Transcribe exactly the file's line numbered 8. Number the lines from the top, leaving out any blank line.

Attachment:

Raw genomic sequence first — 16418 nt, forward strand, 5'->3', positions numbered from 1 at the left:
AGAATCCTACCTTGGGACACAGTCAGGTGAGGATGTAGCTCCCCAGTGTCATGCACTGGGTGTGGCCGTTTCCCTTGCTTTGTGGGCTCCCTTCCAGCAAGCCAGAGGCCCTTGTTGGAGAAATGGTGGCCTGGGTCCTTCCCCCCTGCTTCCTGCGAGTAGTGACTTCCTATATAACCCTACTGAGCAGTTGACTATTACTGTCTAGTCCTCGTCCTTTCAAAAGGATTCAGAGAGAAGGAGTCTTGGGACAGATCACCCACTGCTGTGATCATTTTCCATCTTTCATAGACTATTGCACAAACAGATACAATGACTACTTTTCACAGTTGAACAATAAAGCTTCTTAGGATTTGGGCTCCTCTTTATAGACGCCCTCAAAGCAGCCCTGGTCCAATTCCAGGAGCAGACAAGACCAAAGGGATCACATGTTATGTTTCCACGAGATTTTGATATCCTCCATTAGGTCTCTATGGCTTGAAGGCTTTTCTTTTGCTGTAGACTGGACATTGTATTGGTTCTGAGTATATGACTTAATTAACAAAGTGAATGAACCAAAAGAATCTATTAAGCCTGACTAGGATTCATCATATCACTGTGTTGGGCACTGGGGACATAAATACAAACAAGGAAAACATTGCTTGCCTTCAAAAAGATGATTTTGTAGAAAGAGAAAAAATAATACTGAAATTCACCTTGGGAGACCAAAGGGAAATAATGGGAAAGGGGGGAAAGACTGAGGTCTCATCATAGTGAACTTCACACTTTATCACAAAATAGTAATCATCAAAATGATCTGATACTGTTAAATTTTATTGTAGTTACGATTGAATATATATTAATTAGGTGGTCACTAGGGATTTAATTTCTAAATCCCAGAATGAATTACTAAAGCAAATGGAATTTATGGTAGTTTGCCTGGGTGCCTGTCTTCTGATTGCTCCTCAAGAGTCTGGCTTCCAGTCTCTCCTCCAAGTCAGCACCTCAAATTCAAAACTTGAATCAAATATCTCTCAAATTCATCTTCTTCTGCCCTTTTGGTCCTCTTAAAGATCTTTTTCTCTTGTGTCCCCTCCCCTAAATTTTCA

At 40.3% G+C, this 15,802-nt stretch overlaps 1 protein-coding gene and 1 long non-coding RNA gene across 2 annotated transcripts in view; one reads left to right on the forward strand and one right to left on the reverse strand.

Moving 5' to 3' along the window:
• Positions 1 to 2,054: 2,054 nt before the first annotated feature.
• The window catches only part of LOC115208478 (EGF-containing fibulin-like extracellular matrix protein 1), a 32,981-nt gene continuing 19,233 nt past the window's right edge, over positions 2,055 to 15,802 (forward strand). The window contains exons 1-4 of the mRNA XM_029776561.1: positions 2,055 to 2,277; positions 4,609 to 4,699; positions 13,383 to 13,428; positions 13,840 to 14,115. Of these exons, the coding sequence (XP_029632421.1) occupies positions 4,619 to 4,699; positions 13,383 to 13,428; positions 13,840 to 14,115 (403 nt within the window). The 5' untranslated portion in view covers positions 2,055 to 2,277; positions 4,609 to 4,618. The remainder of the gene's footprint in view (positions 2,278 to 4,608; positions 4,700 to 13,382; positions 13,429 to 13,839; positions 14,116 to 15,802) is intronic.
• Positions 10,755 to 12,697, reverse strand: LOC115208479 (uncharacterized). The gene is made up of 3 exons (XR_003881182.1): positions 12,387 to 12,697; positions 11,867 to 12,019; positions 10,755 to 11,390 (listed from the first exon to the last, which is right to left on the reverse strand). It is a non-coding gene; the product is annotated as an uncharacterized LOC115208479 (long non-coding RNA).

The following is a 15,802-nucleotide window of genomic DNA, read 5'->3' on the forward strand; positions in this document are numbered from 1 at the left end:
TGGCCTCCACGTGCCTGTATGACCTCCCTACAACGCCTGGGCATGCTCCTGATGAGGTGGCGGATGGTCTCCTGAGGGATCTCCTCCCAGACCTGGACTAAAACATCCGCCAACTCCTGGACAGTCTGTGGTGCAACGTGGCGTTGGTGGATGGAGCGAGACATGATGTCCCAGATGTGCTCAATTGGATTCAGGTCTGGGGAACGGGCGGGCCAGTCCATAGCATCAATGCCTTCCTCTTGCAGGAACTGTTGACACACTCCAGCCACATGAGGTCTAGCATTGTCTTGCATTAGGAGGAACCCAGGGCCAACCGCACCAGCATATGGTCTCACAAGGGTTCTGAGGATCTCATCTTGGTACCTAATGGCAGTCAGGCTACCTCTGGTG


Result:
The following is a 15,802-nucleotide window of genomic DNA, read 5'->3' on the forward strand; positions in this document are numbered from 1 at the left end: